HFA to Host Interdisciplinary Lightning Talks on Dec. 7
The College of Humanities & Fine Arts (HFA) will host Interdisciplinary Lightning Talks on Thursday, Dec. 7, from 4-6 p.m. in the Commonwealth Honors College Events Hall. The event—formerly known as 5 at 4—will highlight HFA faculty and their collaborators’ ongoing interdisciplinary research. It is free and open to the public.
The talks will feature the following:
- Jeremy Smith (Daniel Ellsberg Archivist, Libraries) and Joe Pater (Department of Linguistics, HFA), will present “Automated Analysis of Western Massachusetts Accents in Archived Recordings.” In this project, Smith and Pater use automatic speech recognition to analyze recordings of the speech and accents of Western Massachusetts residents and to develop tools for automatic phonetic analysis to study the structure of that speech.
- Christopher White (Department of Music and Dance, HFA) and Lisa Sanders (Department of Psychological and Brain Sciences, CNS) ask the question, “Does musical culture affect how listeners ‘feel the beat’?” This study identifies rhythms that are unique to different world repertoires, and then uses a combination of behavioral tests and brain scans to examine how predictable and consistently listeners from different backgrounds project an underlying meter onto—or “feel the beat in”—those patterns.
- Annie Raymond (Assistant Professor in the Department of Mathematics and Statistics, CNS) and Laura Ciolkowski (Department of Women, Gender, Sexuality Studies, HFA) will discuss “Math, Humanities and Social Justice in Jail.” They will share insights from a new UMass Prison Education Initiative program that teaches incarcerated students mathematical modeling, data analysis, and visualization practices in conversation with humanistic approaches to addressing inequality and dismantling systems of power.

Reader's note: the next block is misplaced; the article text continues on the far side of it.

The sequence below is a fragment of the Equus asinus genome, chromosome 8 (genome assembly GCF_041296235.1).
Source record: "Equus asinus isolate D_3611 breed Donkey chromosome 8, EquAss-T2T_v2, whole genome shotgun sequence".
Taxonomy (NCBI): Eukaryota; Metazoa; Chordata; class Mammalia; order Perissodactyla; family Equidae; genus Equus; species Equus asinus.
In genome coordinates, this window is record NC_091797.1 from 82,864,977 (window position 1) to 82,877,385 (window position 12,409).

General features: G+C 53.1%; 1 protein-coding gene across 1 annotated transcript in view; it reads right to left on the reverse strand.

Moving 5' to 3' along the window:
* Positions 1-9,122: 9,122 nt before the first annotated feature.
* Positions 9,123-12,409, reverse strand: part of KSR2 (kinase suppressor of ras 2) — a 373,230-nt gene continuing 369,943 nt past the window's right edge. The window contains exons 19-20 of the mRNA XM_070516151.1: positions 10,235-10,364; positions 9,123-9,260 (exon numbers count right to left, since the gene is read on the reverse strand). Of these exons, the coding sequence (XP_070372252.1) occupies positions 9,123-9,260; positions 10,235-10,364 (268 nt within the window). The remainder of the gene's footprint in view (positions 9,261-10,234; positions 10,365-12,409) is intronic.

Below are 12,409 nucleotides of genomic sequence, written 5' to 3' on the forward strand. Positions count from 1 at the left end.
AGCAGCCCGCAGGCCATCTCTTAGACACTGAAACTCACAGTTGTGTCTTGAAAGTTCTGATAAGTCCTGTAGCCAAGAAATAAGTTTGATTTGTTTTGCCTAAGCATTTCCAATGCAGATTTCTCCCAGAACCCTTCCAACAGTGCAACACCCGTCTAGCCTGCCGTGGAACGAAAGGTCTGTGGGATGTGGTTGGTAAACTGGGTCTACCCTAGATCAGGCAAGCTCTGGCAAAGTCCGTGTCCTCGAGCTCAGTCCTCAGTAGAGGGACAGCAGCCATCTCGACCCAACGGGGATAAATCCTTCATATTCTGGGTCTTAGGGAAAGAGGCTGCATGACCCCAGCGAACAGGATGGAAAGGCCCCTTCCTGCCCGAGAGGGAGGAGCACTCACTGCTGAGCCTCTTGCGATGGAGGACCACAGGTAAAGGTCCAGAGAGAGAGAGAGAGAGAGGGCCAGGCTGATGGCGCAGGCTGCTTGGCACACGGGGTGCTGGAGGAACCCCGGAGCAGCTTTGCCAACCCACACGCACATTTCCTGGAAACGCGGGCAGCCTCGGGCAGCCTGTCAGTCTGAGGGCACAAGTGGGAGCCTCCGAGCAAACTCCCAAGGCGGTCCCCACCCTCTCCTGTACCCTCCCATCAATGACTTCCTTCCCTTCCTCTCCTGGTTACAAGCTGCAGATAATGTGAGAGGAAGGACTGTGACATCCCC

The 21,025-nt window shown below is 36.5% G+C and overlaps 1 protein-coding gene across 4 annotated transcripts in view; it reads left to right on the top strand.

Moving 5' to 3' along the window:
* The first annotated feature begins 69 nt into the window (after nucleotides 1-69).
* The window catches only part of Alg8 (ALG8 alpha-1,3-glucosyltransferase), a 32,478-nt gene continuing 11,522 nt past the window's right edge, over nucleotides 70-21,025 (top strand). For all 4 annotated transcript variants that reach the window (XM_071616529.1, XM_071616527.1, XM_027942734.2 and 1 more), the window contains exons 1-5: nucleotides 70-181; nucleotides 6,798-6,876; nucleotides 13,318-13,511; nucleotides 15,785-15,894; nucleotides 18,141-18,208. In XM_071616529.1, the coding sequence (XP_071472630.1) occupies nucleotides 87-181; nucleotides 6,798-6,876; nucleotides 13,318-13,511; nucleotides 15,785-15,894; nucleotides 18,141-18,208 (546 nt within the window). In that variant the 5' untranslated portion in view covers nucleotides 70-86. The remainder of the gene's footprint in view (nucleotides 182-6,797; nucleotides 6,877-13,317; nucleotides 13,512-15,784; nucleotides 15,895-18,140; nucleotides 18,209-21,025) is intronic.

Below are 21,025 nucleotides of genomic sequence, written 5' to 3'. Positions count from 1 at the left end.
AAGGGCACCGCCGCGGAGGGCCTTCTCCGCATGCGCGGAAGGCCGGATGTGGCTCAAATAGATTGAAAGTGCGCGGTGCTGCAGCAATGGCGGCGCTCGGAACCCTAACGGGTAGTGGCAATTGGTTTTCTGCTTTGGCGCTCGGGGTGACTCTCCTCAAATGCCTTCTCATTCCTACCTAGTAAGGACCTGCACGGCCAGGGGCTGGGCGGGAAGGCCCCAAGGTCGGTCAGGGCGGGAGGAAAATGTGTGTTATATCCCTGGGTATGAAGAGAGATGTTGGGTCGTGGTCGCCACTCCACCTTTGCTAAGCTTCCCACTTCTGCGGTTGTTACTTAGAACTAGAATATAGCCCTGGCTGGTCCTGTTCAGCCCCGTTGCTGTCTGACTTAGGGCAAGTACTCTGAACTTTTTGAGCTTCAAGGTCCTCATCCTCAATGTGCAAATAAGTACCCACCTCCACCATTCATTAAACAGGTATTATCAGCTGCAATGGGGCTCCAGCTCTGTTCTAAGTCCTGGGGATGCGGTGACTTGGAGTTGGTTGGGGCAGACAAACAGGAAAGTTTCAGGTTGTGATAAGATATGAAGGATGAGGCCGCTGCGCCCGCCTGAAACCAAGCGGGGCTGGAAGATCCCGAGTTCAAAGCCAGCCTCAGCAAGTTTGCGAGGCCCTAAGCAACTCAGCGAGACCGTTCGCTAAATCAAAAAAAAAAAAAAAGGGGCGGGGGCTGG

- Eric Poehler (Department of Classics, HFA) and Thomas Bernardin (Executive Director Center for Data Science, CDS) will present “Data Science and the New Archaeology of Ancient Pompeii,” a collaboration between the Pompeii Artistic Landscape Project and the CICS Center for Data Science. The talk discusses an image-matching problem on a corpus of 70,000 pictures of Pompeii, solved by students from the Center for Data Science.
- Keisha Green (Department of Teacher Education and Curriculum Studies, EDUC) and Toussaint Losier (Department of W.E.B. Du Bois Department of Afro-American Studies, HFA) will discuss “The Souls of Black Folk and the Foundations of African American Studies: Assessing the Training of High School Educators.” This project will assess the effectiveness of The Souls of Black Folk workshop series, a set of free, in-person workshops for 15 high school educators interested in teaching the new AP African American Studies course that will be offered in 2024-25.
- Stephanie Fetta (Department of Languages, Literatures, and Cultures, HFA) and Agustín Lao-Montes (Departments of W.E.B. Du Bois Department of Afro-American Studies and Sociology, HFA/SBS) will discuss “Latin American, Caribbean, and Latinx (LACL) Black, Indigenous and Afro-Indigenous Research Initiatives,” a new field of research at UMass developed by faculty, staff, and students.
- Charmaine A. Nelson (Department of History of Art and Architecture, HFA); Favorite Iradukunda (Nursing, EMCN); Lindiwe Sibeko (Department of Nutrition, SPHHS); Lucinda Canty (Nursing, EMCN); and Shannon Roberts (Department of Mechanical and Industrial Engineering, ENGIN) will share insights from “Maternity in Crisis: Redressing the Histories and Present of Black Pregnancy and Childbirth.” Their interdisciplinary research examines the historical underpinnings of the contemporary Black maternal health crisis and seeks to ameliorate the ongoing differential health care and social impacts.
- Caryn Brause (Department of Architecture, HFA) and Elizabeth Krause (Department of Anthropology, SBS) discuss “Ecology of Student Experience in the post-Covid Campus.” This interdisciplinary research is centered on questions concerning undergraduate student experience, asking, “Where do students do their best work?” The study sheds light on an ecology of the student experience.
The goal of the Interdisciplinary Lightning Talks is to highlight existing and emerging interdisciplinary work happening between HFA and the other schools, colleges, and organizations on campus, as a way to inspire and support further collaboration.